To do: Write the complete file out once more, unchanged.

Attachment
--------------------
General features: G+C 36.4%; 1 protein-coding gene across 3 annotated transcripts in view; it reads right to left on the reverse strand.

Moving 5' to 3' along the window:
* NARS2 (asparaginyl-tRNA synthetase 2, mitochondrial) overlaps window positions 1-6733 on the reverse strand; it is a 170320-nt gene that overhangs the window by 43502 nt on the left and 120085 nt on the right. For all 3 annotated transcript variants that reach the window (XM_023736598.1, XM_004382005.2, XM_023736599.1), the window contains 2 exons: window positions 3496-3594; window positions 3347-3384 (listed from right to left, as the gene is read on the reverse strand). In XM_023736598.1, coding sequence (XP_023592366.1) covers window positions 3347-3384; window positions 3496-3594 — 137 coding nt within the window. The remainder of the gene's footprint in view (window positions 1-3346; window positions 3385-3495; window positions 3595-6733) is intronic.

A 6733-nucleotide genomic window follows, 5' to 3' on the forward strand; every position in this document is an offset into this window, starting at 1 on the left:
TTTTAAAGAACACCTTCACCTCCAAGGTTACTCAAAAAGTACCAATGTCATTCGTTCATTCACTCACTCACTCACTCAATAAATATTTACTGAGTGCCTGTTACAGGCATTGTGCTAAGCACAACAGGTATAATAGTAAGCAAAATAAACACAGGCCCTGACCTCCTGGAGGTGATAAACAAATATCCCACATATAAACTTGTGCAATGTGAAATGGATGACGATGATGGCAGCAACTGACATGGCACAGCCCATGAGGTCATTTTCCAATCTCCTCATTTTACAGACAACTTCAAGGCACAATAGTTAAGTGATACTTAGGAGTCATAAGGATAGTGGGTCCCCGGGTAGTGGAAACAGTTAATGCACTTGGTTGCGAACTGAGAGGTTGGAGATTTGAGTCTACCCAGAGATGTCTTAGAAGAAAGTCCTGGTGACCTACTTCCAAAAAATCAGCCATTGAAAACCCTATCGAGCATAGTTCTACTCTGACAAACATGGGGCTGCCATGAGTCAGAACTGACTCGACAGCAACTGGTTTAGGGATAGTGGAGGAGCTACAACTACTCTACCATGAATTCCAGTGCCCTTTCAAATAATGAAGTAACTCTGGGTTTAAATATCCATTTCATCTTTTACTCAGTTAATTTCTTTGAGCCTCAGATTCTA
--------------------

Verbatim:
General features: G+C 36.4%; 1 protein-coding gene across 3 annotated transcripts in view; it reads right to left on the reverse strand.

Moving 5' to 3' along the window:
* NARS2 (asparaginyl-tRNA synthetase 2, mitochondrial) overlaps window positions 1-6733 on the reverse strand; it is a 170320-nt gene that overhangs the window by 43502 nt on the left and 120085 nt on the right. For all 3 annotated transcript variants that reach the window (XM_023736598.1, XM_004382005.2, XM_023736599.1), the window contains 2 exons: window positions 3496-3594; window positions 3347-3384 (listed from right to left, as the gene is read on the reverse strand). In XM_023736598.1, coding sequence (XP_023592366.1) covers window positions 3347-3384; window positions 3496-3594 — 137 coding nt within the window. The remainder of the gene's footprint in view (window positions 1-3346; window positions 3385-3495; window positions 3595-6733) is intronic.

A 6733-nucleotide genomic window follows, 5' to 3' on the forward strand; every position in this document is an offset into this window, starting at 1 on the left:
TTTTAAAGAACACCTTCACCTCCAAGGTTACTCAAAAAGTACCAATGTCATTCGTTCATTCACTCACTCACTCACTCAATAAATATTTACTGAGTGCCTGTTACAGGCATTGTGCTAAGCACAACAGGTATAATAGTAAGCAAAATAAACACAGGCCCTGACCTCCTGGAGGTGATAAACAAATATCCCACATATAAACTTGTGCAATGTGAAATGGATGACGATGATGGCAGCAACTGACATGGCACAGCCCATGAGGTCATTTTCCAATCTCCTCATTTTACAGACAACTTCAAGGCACAATAGTTAAGTGATACTTAGGAGTCATAAGGATAGTGGGTCCCCGGGTAGTGGAAACAGTTAATGCACTTGGTTGCGAACTGAGAGGTTGGAGATTTGAGTCTACCCAGAGATGTCTTAGAAGAAAGTCCTGGTGACCTACTTCCAAAAAATCAGCCATTGAAAACCCTATCGAGCATAGTTCTACTCTGACAAACATGGGGCTGCCATGAGTCAGAACTGACTCGACAGCAACTGGTTTAGGGATAGTGGAGGAGCTACAACTACTCTACCATGAATTCCAGTGCCCTTTCAAATAATGAAGTAACTCTGGGTTTAAATATCCATTTCATCTTTTACTCAGTTAATTTCTTTGAGCCTCAGATTCTA